High Street to Re-Open to Traffic Following Town Council Traders Survey

High street will re-open to traffic

At todays meeting of the Active Travel Cell consisting of representatives from Somerset, Sedgemoor and Bridgwater Councils, Town Councillors presented their survey of traders which showed that although there was some support for the traffic free High Street, there was nevertheless a majority of traders in favour of returning to the previous system and accordingly that was proposed to County officers. Surveys had been undertaken in Eastover, where the new single direction scheme was widely supported and in Westover where the result was closer but generally against High Street pedestrianisation. The group also noted a support however for Friday closures in order to support the market . Councillors Brian Smedley and Kathy Pearce carried out the Westover survey whilst Councillors Glen Burrows and Dave Loveridge undertook the Eastover one.

Westover Councillors Report (B.Smedley & K Pearce)

Cllr Kathy Pearce interviewed traders for the survey “People felt High Street pavements were wide enough for social distancing anyway”

On Thursday 9th July we visited all the traders that were open between top of High street, round Cornhill to end of Pedestrian zone in St Mary street. We used the Eastover survey questions as the model asking whether people understood and were supportive of the changes (ie closing High street to traffic) or opposed to them (ie reverting to the previous arrangement of one way traffic). We also asked for other comments.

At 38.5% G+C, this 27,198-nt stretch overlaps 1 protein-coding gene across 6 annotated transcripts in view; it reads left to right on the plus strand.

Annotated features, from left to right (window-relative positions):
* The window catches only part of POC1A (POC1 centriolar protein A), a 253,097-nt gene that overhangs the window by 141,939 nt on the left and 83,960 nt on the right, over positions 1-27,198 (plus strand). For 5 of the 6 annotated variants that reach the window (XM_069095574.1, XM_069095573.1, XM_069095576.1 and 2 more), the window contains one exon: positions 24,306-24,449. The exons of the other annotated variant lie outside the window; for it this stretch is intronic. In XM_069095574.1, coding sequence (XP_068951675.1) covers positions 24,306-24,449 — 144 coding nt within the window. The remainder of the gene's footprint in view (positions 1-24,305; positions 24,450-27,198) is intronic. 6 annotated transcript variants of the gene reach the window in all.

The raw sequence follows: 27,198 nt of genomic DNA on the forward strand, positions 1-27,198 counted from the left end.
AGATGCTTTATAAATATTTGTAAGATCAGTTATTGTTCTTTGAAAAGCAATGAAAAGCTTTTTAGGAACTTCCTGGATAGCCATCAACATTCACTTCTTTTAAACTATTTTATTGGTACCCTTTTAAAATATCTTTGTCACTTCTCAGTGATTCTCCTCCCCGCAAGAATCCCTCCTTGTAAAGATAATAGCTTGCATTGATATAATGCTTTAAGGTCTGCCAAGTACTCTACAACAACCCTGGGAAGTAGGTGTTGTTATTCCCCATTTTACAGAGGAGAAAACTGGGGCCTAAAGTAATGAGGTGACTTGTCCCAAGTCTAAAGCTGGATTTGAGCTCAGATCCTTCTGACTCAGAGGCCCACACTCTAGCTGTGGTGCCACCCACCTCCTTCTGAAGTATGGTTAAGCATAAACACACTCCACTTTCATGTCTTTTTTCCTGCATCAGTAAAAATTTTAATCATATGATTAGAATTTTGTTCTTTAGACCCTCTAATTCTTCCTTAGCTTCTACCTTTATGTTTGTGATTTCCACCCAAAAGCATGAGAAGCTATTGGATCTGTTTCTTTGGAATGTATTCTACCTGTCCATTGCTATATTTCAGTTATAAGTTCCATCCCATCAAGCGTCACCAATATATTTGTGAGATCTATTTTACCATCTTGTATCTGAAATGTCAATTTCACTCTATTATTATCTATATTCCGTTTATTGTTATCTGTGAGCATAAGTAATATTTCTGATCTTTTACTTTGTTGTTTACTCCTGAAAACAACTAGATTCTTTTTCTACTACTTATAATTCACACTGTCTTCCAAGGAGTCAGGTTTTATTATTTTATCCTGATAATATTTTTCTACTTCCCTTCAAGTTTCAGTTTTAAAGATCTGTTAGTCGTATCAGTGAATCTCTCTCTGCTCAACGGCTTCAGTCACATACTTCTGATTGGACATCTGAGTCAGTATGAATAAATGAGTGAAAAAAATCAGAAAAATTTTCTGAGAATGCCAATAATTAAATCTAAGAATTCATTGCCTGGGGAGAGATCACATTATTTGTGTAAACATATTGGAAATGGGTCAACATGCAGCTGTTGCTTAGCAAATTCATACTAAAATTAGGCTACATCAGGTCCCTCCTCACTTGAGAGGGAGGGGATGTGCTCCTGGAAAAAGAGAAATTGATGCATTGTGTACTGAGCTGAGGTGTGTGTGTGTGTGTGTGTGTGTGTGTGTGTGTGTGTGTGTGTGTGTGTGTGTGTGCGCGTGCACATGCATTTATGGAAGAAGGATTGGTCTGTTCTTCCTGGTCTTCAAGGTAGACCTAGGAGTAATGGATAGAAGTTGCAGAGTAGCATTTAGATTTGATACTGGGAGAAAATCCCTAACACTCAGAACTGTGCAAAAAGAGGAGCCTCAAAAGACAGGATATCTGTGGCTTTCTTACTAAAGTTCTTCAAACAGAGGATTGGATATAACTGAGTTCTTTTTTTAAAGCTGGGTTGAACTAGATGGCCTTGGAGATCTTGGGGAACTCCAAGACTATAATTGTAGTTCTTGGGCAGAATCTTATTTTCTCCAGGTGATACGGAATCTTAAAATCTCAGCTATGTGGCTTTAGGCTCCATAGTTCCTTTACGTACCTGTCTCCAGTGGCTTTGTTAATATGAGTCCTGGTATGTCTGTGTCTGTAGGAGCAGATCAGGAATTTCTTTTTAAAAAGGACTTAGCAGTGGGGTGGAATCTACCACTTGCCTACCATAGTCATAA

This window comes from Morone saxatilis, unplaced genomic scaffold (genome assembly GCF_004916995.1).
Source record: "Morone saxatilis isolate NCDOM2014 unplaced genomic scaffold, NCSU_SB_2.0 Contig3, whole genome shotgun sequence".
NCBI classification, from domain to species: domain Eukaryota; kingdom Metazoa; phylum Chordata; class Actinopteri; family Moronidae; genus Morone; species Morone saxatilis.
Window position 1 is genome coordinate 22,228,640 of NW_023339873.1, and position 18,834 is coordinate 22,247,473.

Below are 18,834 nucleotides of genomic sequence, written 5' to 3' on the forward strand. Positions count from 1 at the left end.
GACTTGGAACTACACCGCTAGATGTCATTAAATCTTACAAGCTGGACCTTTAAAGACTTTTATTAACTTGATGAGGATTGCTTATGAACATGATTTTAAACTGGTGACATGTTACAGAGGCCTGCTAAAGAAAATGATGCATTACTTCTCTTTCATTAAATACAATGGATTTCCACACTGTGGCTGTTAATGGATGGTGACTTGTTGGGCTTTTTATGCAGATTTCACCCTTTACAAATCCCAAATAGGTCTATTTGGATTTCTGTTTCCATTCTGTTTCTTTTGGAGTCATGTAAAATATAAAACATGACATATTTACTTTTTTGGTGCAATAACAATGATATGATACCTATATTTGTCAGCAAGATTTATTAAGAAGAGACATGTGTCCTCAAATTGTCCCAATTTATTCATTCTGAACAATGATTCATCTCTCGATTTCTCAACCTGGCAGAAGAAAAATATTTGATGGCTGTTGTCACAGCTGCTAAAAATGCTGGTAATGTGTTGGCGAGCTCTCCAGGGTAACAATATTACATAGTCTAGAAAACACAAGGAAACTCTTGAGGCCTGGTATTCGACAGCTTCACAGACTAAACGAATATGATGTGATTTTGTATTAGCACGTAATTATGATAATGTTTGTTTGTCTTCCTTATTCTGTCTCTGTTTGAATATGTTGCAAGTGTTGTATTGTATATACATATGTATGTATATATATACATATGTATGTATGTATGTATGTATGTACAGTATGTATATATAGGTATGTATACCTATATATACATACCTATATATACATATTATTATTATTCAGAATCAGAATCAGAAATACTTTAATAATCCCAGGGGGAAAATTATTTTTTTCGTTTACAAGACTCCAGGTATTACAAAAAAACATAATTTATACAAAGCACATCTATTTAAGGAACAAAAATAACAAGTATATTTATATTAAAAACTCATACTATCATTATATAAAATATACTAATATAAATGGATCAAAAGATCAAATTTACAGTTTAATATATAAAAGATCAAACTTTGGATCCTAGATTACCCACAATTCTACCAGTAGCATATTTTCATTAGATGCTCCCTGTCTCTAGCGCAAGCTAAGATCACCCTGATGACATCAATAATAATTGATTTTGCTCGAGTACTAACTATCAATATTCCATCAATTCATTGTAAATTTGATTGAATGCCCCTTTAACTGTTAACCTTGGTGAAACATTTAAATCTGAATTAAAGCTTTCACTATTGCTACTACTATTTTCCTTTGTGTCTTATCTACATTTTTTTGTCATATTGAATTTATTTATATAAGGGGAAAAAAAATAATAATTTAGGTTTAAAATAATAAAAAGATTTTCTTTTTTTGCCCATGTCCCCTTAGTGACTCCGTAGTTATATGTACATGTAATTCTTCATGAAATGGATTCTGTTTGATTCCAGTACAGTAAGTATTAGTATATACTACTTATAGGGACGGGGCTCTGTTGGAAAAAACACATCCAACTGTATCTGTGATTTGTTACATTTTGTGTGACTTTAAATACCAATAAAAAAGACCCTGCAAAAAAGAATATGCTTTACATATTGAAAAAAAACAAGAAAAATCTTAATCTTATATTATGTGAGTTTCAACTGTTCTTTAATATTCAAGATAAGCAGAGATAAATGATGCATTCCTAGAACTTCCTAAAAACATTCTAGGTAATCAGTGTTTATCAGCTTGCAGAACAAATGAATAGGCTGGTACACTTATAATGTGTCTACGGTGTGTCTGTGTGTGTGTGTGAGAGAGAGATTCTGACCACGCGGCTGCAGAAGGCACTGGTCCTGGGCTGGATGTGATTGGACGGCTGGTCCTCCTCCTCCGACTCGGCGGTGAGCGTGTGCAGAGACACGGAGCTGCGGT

The results were very evenly split with neighbouring shops often having differing views. However, the final verdict was 13 in favour of the pedestrianization and  19 in favour of returning to the old system with 1 indifferent.

Some of the reasons for opposing the pedestrianization included loss of trade, reduction of footfall, lack of busses dropping shoppers in high street, difficulties with deliveries, the belief that it was killing trade, lack of parking, difficulties for the elderly, the ‘dead’ appearance, plus the belief that the pavements are wide enough already and no one uses the road

Town Council Leader Brian Smedley “We asked the Traders and a majority supported re-opening the High Street to traffic”

The reasons for preferring the pedestrianized version included it’s safer, no more ‘boy racers’, it’s a nicer atmosphere, it hasn’t affected trade at all and the suggestion it could be taken even further with adding seats, trees and benches.

The Friday Market

There was further comment from the 4 traders at Cornhill Market who generally felt that the moving of the Friday Market to High street was not a good idea however, the main concern was not the location or the continuation of the market but of the allowance of stalls from out of area that sold similar items to existing shops and stalls. The general feeling was that it was better in Fore street but that it shouldn’t include goods that were in competition to existing traders. There was also a suggestion that High street could just close for the Friday market

Eastover Councillors Report (G. Burrows & D Loveridge)

Cllr Glen Burrows says “Overwhelmingly positive response”

On Friday 26 th and Monday 29 th June, we visited a total of 17 traders – in other words, all those which were open. Our intention was to seek feedback on the temporary traffic arrangements and their effect on Eastover and its traders and shoppers.

Everyone understood why and how the temporary restrictions had been introduced. We were surprised by the overwhelmingly positive response to the new arrangements. Only one-trader thought it was a bad idea. The rest agreed that it was good to give space to pedestrians.

Main shared problem seems to be with deliveries, One trader said that 15 minutes has been added to all delivery routes because vehicles have to go a long way around to access Eastover. Another trader pointed out that there are no signs from the Broadway and that he received no delivery the previous week, because the lorry couldn’t get through to the site. Some shops have very large delivery vans and, when these are parked in the unloading bay, traffic is stuck behind, and buses can’t get through.